How do you make nutritious school food fun and appealing to children who walk past a menagerie of fast food restaurants on their way to and from school every day?
That's the question that Herman McKie is faced with as nutrition coordinator for the New York City Department of Education's Office of SchoolFood. McKie is responsible for developing and upholding the school system's comprehensive nutritional standards, which are now stricter than USDA standards.
"We only have these students in our cafeterias for one or two meals per day, so we try to surpass government recommendations," McKie said.
The standards McKie helped put in place require all school menus to be free of partially hydrogenated oils, and low in fat and sodium content; with an emphasis on whole wheat, fish- and plant-based proteins, and fresh or frozen fruits and vegetables.
"It's hard because we could have the most healthful food in the neighborhood, but the food experiences kids have at home shape their personal choices," McKie said.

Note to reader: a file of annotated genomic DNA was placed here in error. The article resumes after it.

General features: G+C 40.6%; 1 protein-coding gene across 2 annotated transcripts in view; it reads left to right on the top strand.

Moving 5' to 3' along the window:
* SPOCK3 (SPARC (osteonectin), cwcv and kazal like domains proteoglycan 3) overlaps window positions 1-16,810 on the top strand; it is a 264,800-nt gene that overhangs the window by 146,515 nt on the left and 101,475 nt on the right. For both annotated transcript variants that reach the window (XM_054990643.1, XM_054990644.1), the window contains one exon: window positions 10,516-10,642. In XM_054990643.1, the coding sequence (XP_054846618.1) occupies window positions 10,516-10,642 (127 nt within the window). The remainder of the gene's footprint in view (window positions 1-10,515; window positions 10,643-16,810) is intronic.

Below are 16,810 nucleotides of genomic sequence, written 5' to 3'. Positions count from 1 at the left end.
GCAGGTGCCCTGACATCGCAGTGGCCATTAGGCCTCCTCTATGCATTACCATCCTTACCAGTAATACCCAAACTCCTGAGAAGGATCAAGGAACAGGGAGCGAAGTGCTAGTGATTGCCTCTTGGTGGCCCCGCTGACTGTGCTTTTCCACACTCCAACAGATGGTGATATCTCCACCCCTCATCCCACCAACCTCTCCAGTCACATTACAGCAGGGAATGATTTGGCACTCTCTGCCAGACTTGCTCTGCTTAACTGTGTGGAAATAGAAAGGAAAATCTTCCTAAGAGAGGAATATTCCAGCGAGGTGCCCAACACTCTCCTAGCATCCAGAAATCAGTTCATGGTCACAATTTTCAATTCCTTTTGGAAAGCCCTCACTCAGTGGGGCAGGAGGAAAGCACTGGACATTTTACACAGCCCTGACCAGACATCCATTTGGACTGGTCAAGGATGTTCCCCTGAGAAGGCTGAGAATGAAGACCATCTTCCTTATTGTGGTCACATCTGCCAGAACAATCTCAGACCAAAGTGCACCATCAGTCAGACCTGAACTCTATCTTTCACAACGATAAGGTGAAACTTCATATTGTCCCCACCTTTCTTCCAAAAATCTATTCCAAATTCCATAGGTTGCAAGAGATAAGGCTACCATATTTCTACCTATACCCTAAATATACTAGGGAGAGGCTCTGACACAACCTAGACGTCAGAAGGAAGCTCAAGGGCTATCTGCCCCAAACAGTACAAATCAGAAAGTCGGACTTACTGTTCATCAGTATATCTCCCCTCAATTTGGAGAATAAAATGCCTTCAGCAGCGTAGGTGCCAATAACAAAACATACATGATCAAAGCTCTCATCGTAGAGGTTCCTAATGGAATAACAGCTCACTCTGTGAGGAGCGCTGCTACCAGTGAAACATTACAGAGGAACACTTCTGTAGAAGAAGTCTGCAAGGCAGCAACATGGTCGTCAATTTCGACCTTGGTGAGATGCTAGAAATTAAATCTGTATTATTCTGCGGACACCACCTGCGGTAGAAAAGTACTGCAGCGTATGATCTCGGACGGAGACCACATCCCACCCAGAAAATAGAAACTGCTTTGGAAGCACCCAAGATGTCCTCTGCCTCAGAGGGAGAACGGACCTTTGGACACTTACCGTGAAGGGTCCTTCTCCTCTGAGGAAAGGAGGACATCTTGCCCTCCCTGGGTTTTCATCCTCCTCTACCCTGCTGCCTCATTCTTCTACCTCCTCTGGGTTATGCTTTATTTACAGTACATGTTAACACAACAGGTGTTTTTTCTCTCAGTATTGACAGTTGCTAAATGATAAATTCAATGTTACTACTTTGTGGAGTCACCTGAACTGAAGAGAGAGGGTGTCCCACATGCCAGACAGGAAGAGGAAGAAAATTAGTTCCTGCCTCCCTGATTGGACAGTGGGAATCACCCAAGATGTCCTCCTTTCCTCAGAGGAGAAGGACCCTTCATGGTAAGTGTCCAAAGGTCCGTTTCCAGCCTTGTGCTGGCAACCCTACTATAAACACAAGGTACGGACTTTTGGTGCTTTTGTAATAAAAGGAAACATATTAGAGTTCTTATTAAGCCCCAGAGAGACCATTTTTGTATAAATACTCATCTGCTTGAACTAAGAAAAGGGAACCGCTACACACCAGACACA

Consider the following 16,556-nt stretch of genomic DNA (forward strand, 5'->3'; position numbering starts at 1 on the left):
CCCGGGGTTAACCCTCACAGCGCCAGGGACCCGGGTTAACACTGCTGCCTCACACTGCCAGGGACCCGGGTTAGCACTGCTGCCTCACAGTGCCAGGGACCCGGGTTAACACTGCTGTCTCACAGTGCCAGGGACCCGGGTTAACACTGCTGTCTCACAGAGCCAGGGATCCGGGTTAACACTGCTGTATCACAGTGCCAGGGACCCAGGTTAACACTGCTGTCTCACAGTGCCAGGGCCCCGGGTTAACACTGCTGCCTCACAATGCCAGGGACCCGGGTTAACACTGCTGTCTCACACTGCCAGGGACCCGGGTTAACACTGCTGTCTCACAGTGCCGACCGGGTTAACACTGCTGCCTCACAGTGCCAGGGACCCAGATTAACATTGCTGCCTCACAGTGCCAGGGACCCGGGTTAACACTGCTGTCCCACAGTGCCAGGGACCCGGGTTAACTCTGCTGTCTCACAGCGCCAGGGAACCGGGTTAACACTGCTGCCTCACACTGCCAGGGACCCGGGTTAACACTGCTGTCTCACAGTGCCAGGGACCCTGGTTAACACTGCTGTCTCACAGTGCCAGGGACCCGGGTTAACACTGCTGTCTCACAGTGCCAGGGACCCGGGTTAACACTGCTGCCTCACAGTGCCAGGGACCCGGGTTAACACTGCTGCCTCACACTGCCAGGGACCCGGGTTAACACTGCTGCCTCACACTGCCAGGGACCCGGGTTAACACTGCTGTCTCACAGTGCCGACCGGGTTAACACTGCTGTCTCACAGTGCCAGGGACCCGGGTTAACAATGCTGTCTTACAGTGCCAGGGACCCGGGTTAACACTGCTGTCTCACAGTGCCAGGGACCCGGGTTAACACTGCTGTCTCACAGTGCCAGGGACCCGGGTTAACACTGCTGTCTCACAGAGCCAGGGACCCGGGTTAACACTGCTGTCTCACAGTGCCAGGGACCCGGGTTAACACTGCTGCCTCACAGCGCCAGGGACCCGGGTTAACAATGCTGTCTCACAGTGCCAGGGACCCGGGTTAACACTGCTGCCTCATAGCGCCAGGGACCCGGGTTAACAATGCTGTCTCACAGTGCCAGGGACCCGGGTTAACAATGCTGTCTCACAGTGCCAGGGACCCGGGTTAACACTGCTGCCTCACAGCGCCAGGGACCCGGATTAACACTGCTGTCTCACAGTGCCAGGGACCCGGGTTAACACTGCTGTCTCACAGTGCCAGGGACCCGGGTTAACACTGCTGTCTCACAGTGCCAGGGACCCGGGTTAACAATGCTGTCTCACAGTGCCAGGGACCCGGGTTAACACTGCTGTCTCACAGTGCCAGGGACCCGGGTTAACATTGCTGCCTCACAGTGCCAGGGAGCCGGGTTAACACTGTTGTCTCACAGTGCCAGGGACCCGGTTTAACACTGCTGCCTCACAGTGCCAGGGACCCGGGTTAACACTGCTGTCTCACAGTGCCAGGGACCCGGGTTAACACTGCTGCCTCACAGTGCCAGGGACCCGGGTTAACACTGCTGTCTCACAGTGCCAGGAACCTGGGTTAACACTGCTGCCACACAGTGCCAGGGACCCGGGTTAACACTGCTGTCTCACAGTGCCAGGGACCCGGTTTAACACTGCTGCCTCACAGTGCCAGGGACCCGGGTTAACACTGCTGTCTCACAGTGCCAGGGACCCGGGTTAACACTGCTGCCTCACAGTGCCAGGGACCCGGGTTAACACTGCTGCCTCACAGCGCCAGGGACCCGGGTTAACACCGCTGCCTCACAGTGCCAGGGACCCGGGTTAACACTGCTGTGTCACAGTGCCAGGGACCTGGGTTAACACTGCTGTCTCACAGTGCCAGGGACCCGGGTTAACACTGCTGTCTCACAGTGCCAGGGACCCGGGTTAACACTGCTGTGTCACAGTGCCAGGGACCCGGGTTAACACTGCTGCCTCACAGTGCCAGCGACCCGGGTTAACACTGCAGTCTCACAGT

McKie combats this problem with educational outreach as well as nutritional changes. As part of the SchoolFood Partnership Initiative, he creates nutrition lessons and materials that teach students and administrators how to read the food guide pyramid, the importance of hand washing, how to make healthful snacks and other essential skills.
"I think the current problems stem from a lack of information," McKie said. "Nutrition is not a school subject like math or science, so it's important for us to provide children with the information they need to make healthful choices."
Another obstacle McKie is trying to overcome is the negative view many people have of "institutionalized feeding programs."
"Some kids think school lunch is government food for the poor. There's a lot of peer pressure," said McKie. "We have kids in our schools who quickly eat their food at the counter because they are afraid of being ridiculed in the cafeteria."
McKie and SchoolFood try to make school food more acceptable and appealing by serving items that look like something a child would purchase from a fast-food restaurant.
"We've created a low-fat, low-sodium pizza and a more healthful Jamaican beef patty. We even piloted a 100 percent fruit juice 'slushee' drink with no artificial colors or flavoring," McKie said. "Kids aren't going to eat something unless it's something they can identify."
Although there is a long way to go in the fight against childhood obesity, McKie is pleased with the progress. "If I see a child try our new, more healthful chicken patty and like it, that's rewarding to me," he said. "I make small gains where I can."